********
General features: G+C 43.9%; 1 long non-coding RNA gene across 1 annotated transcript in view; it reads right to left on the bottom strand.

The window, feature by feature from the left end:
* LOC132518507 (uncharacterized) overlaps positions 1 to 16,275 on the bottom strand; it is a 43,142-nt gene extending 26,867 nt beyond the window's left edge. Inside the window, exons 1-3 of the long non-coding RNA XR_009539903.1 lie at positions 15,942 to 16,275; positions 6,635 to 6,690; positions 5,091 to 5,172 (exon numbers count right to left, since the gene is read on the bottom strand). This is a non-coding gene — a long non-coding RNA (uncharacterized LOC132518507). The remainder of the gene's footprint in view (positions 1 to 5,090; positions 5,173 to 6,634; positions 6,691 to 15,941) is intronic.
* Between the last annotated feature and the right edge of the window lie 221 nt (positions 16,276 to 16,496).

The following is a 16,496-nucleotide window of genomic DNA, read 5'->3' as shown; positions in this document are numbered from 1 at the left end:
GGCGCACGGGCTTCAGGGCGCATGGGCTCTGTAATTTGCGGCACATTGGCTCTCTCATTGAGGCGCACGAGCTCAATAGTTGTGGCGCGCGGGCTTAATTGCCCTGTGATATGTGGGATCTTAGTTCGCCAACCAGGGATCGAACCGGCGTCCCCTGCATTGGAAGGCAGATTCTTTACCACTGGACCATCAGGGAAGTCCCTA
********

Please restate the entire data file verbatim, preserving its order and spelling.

General features: G+C 43.9%; 1 long non-coding RNA gene across 1 annotated transcript in view; it reads right to left on the bottom strand.

The window, feature by feature from the left end:
* LOC132518507 (uncharacterized) overlaps positions 1 to 16,275 on the bottom strand; it is a 43,142-nt gene extending 26,867 nt beyond the window's left edge. Inside the window, exons 1-3 of the long non-coding RNA XR_009539903.1 lie at positions 15,942 to 16,275; positions 6,635 to 6,690; positions 5,091 to 5,172 (exon numbers count right to left, since the gene is read on the bottom strand). This is a non-coding gene — a long non-coding RNA (uncharacterized LOC132518507). The remainder of the gene's footprint in view (positions 1 to 5,090; positions 5,173 to 6,634; positions 6,691 to 15,941) is intronic.
* Between the last annotated feature and the right edge of the window lie 221 nt (positions 16,276 to 16,496).

The following is a 16,496-nucleotide window of genomic DNA, read 5'->3' as shown; positions in this document are numbered from 1 at the left end:
GGCGCACGGGCTTCAGGGCGCATGGGCTCTGTAATTTGCGGCACATTGGCTCTCTCATTGAGGCGCACGAGCTCAATAGTTGTGGCGCGCGGGCTTAATTGCCCTGTGATATGTGGGATCTTAGTTCGCCAACCAGGGATCGAACCGGCGTCCCCTGCATTGGAAGGCAGATTCTTTACCACTGGACCATCAGGGAAGTCCCTA